The site in question is the Osbaldwick site. The concerns surround the possible impacts of activities on the neighbouring site 

The local plan was submitted for examination in May 2018. The council has not had a local plan since 1954 and a draft plan from 2005 carries little weight. In 2021, inspectors told the city council to consider withdrawing this draft from examination. 

But in February  last year, the city council consulted on the final modifications. The concerns in this final draft have been the subject of recent exchanges with York Travellers' Trust, according to a letter3 sent by inspectors on 20 December. 

Draft policy H5 relates to the provision of suitable sites for Gypsies and Travellers. According to the inspectors' letter, the city council’s recent handling of application ref.21/02283/FULM – 139 homes on land to the east of Millfield industrial estate in Main Street, Wheldrake – has been drawn to their attention. 

The plans, which were approved in December, do not include any on-site provision for Gypsy and Traveller pitches or alternative off-site provision in accordance with the requirements of policy H5. A planning officers’ report states4: “It is recommended that an obligation to provide funding for two pitches is required for the strategic housing site to contribute by a proportionate amount to the identified Gypsy and Traveller accommodation needs in the city.” 

A section 106 agreement should secure, among other provisions, an off-site contribution of £300,000 towards funding two additional pitches for Gypsy and Travellers in the City of York Council area. 

The inspectors explained: “The allocation allows for two pitches to be provided on this site but, as we understand the situation, the council’s decision means that no pitches will be provided on it. It is recognised that the intention is to use the financial contribution sought as a means of securing provision off-site, but the question is first, where, and second, when? We are concerned about the effect this will have on the overall supply and delivery of pitches required to meet the identified need. It also raises questions about the effectiveness of the policy relating to the draft allocation, and others like it proposed for other allocations in the plan." 

For these concerns to be dealt with, the inspectors are asking the city council to arrange a hearing as soon as possible.  

The letter and more information about the local plan can be found on the City of York Council website. 5  

11 January 2024 
Laura Edgar, The Planner 


DCO granted for widening of A12 in Essex

Transport minister Huw Merriman has granted a development consent order (DCO) for a scheme to widen the A12 to three lanes between Hatfield Peverel (J20a) and Marks Tey (J25).   

The decision, which was delegated to the minister by transport secretary Mark Harper, was made in line with a recommendation made by examining authority the Planning Inspectorate. 

The stretch of the A12 in question stretches for 25km and passes through the villages of Hatfield Peverel, Rivenhall End, Kelvedon, Inworth, Feering, Marks Tey, and Copford as well as the town of Witham. It falls within the administrative boundaries of Essex County Council, Chelmsford City Council, Braintree District Council, Maldon District Council, and Colchester Borough Council. 

The National Highways application also sought consent for: 

  • A new three-lane bypass at Rivenhall End (J22 to J23); 
  • A bypass between J24 to J25; 
  • Improvements to J19 and J25; 
  • Three new junctions (J21, J22, J24) constructed to replace the existing J20a, J20b and J23;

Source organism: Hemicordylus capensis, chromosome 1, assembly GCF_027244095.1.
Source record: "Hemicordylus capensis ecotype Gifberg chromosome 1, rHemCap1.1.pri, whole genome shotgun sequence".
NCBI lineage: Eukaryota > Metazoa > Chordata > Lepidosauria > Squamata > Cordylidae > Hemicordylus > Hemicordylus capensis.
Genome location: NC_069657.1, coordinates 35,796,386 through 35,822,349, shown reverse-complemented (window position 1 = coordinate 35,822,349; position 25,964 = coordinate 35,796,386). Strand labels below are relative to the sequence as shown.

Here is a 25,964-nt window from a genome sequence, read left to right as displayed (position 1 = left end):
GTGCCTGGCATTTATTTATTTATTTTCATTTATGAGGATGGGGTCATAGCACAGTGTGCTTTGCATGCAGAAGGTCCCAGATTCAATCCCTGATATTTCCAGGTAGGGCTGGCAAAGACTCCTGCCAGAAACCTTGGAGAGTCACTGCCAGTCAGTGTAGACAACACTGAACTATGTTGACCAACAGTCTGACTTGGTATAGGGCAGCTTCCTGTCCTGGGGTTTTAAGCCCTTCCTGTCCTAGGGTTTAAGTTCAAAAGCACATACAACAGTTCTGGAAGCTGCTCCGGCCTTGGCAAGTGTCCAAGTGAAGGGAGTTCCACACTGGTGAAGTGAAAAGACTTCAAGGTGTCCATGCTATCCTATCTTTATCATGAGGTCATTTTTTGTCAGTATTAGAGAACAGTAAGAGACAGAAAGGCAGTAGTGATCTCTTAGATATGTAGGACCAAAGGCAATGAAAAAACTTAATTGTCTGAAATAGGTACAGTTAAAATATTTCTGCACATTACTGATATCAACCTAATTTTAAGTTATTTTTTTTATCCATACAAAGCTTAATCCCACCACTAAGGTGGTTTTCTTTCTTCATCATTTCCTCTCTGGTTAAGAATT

• New and improved walking, cycling and horse-riding routes; and 
  • The diversion of a high-pressure gas pipeline, operated by Cadent Gas Limited – a Nationally Significant Infrastructure Project in itself. 

Since it was accepted for examination in September 2022, the applicant has requested to make six design changes, which were the result of various factors including stakeholder feedback. Both the minister and the Planning Inspectorate agreed that the changes should be allowed “because, individually and cumulatively, they are not so substantial that they would constitute a materially different project”. 

The proposed changes are 

  • Re-design of the proposed northbound on-slip road at J19. 
  • The exclusion of the proposed Anglian Water pumping station from land proposed for compulsory acquisition at Hatfield Peverel. 
  • Changes to the provision of proposed replacement land at Whetmead, plus additional consequential changes to reflect a change of ownership for open space in the Witham area that occurred after the submission of the DCO application. 
  • Changes to the proposed drainage works associated with proposed works along the B1023 Kelvedon Road at Inworth. 
  • Removal of the proposed segregated left turn lane at proposed J24/Inworth Road B1023. 
  • Removal of the proposed signalised crossroads and partial signalisation of the existing roundabout at J25/A120. 

National Highways sets out a series of factors to support the need for the project, citing the A12 as an important economic link in Essex and across the East of England and an important freight connection. Given the predicted growth in jobs and housing in the area, the A12 will act as a barrier to economic growth if improvements are not undertaken. 

Merriman agreed with the examining authority that the applicant has sufficiently considered alternative options for the development, which is identified in Road Investment Strategy 2. Therefore, he agreed that substantial positive weight should be attached to the planning balance towards the need for the development 

They were also in agreement that while there would be localised net worsening in local air quality, as set out in the applicant’s study area as a result of construction of the development, “this would be limited and localised in nature and unlikely to result in any significant air quality effects”.